Home CultureTheatre Interview with Stunning Celinde Schoenmaker

Interview with Stunning Celinde Schoenmaker

by Emily Healey-Lynham

Celinde Schoenmaker is a Dutch actress and singer, known for appearing as Fantine in the stunning West End production of the musical Les Misérables and as Christine Daae in the West End production of The Phantom of the Opera.

Celinde is appearing in Mimma the Musical, a new musical of war and friendship at Cadogan Hall for one night only in February, alongside Sir David Suchet, Louise Dearman, John Owen Jones, Ashley Riches and Elena Xanthoudakis and the BBC Concert Orchestra led by Richard Balcombe. We got to speak to Celinde about the piece and what to expect from this one-night-only show.

A chat with the stunning talent that is Celinde

How did you get into acting, was there a particular performance you saw that resonated with you? 

I think I was quite a theatrical kid. Always loved going to my Saturday acting school. I did a few professional productions when I was younger but never thought I would do it as an adult. I was always incredibly moved by music, films and shows. Singing and acting was a way to express myself. Only when I got a bit older and when I didn’t do it for a few years, I realised I missed it and I wanted to give it another go. I applied for both the Fontys Conservatoire and International Business School. I got into the conservatoire and never looked back. 

What has been your favourite role you have played and why? 

Every role that I’ve done has been a journey and has had something special. One that stands out is Fantine because that was my very first role out of drama school. 

Where did you train?

Fontys Conservatoire of the Arts in Tilburg, The Netherlands. 

Can you tell us about your current project Mimma at Cadogan Hall, and what drew you to the role?

I love the strength in her character. She is in an impossible situation that she’s trying to navigate, the score compliments the story beautifully and the cast is sublime. This, in combination with singing with the BBC Concert Orchestra led by Richard Balcombe, made it a no-brainer. 

How do you approach characters differently for a concert version than from a normal show?

For me personally it’s not very much different. It’s still routed in a character and has a story that needs to be told. 

Why should people come along?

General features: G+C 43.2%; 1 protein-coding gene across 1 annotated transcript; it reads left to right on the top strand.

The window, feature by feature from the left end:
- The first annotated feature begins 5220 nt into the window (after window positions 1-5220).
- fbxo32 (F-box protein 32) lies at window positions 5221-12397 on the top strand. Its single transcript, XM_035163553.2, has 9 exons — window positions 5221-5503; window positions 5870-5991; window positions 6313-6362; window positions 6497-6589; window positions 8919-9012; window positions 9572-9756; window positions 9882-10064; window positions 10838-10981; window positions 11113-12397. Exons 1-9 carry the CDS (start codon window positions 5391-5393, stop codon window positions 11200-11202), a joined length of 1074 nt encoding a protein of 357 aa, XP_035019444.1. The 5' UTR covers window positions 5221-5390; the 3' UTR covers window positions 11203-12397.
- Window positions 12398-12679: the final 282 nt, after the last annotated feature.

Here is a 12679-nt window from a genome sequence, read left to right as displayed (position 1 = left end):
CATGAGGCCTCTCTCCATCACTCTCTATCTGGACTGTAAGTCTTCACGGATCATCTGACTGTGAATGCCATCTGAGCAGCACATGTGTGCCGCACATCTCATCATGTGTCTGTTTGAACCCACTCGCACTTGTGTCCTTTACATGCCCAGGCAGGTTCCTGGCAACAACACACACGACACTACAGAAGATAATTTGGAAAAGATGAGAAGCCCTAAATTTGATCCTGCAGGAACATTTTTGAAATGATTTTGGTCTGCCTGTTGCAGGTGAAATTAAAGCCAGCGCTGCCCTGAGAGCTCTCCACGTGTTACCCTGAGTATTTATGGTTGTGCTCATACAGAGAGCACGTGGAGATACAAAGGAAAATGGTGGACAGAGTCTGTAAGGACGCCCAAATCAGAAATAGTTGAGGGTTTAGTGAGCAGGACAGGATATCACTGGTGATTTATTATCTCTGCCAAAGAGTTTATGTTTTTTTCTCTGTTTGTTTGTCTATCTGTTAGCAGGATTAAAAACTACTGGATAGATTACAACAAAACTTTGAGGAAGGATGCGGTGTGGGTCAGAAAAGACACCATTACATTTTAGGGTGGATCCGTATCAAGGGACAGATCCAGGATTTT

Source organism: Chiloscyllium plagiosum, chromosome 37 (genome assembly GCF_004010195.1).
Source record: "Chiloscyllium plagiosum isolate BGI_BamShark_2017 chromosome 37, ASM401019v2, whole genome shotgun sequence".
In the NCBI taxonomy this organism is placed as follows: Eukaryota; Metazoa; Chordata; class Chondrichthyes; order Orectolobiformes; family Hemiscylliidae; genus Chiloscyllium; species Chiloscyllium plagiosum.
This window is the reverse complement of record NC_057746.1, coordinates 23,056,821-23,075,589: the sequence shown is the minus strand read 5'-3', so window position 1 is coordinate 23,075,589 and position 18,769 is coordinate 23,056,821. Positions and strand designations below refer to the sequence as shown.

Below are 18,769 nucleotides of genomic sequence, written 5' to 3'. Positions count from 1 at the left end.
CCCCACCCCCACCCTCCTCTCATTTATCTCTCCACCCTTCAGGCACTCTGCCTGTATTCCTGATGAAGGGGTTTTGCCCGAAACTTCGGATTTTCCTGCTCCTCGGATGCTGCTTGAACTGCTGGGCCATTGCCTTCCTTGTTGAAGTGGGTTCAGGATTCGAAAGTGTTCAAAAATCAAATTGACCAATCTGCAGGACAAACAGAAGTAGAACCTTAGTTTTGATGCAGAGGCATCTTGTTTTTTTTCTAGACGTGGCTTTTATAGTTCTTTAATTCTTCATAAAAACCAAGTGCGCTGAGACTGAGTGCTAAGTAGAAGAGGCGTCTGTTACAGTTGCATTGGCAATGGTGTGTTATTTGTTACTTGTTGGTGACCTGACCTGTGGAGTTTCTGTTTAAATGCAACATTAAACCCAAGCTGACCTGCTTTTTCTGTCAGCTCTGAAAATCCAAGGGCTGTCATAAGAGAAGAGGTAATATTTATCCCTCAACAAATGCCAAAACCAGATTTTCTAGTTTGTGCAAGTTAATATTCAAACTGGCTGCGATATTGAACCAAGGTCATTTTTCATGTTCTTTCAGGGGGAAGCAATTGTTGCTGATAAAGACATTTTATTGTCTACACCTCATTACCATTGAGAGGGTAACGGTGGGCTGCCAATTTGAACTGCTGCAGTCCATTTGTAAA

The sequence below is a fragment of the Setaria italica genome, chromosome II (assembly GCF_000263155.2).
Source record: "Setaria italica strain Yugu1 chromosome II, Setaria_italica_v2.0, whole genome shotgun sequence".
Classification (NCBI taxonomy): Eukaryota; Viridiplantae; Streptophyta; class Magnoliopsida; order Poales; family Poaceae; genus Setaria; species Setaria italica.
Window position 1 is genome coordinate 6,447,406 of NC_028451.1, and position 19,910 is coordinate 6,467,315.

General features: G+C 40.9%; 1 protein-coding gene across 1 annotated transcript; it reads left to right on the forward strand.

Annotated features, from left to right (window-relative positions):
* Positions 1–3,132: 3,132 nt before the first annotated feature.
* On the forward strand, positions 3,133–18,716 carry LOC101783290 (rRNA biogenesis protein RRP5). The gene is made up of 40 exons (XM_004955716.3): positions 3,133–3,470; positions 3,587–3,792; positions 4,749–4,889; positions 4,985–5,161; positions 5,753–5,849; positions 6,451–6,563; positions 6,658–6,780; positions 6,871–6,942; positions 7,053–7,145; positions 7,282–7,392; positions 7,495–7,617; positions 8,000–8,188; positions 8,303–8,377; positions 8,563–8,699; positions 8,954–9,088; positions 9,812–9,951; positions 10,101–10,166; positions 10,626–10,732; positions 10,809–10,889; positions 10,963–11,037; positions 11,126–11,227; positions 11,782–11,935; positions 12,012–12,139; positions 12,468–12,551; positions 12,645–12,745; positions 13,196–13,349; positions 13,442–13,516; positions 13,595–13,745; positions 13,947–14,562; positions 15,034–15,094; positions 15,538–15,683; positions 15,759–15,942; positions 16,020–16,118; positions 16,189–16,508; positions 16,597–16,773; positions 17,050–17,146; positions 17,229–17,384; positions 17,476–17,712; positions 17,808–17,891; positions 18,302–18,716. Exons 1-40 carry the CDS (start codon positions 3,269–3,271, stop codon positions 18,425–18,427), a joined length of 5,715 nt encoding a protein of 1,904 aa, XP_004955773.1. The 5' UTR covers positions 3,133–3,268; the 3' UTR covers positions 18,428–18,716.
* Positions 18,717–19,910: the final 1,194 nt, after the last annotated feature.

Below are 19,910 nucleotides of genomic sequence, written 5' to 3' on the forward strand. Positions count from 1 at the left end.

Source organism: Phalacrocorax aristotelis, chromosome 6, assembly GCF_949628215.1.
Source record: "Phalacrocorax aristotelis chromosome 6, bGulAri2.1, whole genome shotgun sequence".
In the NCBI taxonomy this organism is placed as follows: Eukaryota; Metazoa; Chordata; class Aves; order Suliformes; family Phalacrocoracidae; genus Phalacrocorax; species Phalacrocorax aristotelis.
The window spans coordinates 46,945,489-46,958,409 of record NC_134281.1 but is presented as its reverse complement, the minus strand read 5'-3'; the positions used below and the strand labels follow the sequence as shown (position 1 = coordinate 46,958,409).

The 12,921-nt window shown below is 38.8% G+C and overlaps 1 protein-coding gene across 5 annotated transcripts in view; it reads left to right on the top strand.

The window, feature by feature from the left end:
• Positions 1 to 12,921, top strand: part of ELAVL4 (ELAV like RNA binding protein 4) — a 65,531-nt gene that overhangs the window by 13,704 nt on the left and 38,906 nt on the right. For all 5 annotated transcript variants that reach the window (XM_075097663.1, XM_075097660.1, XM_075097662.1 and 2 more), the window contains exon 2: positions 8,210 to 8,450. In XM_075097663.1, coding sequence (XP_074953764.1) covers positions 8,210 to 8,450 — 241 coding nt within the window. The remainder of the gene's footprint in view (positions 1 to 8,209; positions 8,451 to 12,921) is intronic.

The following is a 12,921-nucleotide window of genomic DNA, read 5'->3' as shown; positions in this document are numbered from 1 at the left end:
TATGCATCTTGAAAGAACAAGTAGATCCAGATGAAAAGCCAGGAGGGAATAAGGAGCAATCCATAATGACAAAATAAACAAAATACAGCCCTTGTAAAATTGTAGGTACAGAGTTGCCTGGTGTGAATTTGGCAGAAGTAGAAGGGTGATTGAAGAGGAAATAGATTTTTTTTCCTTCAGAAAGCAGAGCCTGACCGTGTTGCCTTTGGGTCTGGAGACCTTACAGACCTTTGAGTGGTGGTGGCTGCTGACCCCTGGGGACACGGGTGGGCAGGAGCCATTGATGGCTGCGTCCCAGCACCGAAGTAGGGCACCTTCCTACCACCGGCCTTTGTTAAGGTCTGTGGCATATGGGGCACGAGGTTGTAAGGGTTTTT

It’s rare to have such a rich one-time performance. The 50+ piece orchestra and the incredible cast telling you this story of heartbreak, hope, love and friendship will make it a very special evening. Especially after the years, we’ve just had. It will be an evening to forget what’s going in the world and immerse yourself in a completely new musical with both arias and smokey jazz songs. 

Where has been your favourite place to perform on stage and why?

That would’ve been the Royal Albert Hall. It’s incredibly beautiful and has such a rich history of incredible performers. It was an honour to be on that stage. 

What is the most rewarding thing about your work? 

Being able to escape into stories and characters. To create a completely new world and push yourself to emotional edges. I love my job; I am lucky I get to do what I love every day and if you can touch someone with your performance or make them feel something… that’s the cherry on the cake. 

What’s been a funny moment for you on stage? Any mishaps you want to share!?

There have been so many funny moments and I laugh at everything. But if I tell you, I’d ruin the magic!

Who are your influences and inspirations?

Everything! I am inspired by so many things. There isn’t one person that has inspired me, or one performance. It’s so many people, so many movies, books, poems, sculptures, conversations. That’s the beauty of our profession. The inspiration is life! 

Where can people follow your work on Socials?

Find me on Instagram: @celindeschoenmaker 

See Celinde in Mimma at Cadogan Hall on the 28th February for a special semi-staged gala concert performance, 100% of proceeds from ticket sales will go to The Prince’s Trust.


  • Emily Healey-Lynham

    Emily has been involved in the media industry for well over 10 years from working on film sets to journalism and PR. Emily is a strategic, energetic Editor who has been with Bespoke since the start heading up the Culture department. Being a fan of all art forms from the theatre to films, literature to exhibitions Emily is usually found in the stalls of a theatre telling you where the cast have been seen before without looking in the programme or fact finding in an art gallery, failing that she will be sipping champagne at the bar regaling stories of "glory days" of the West End!

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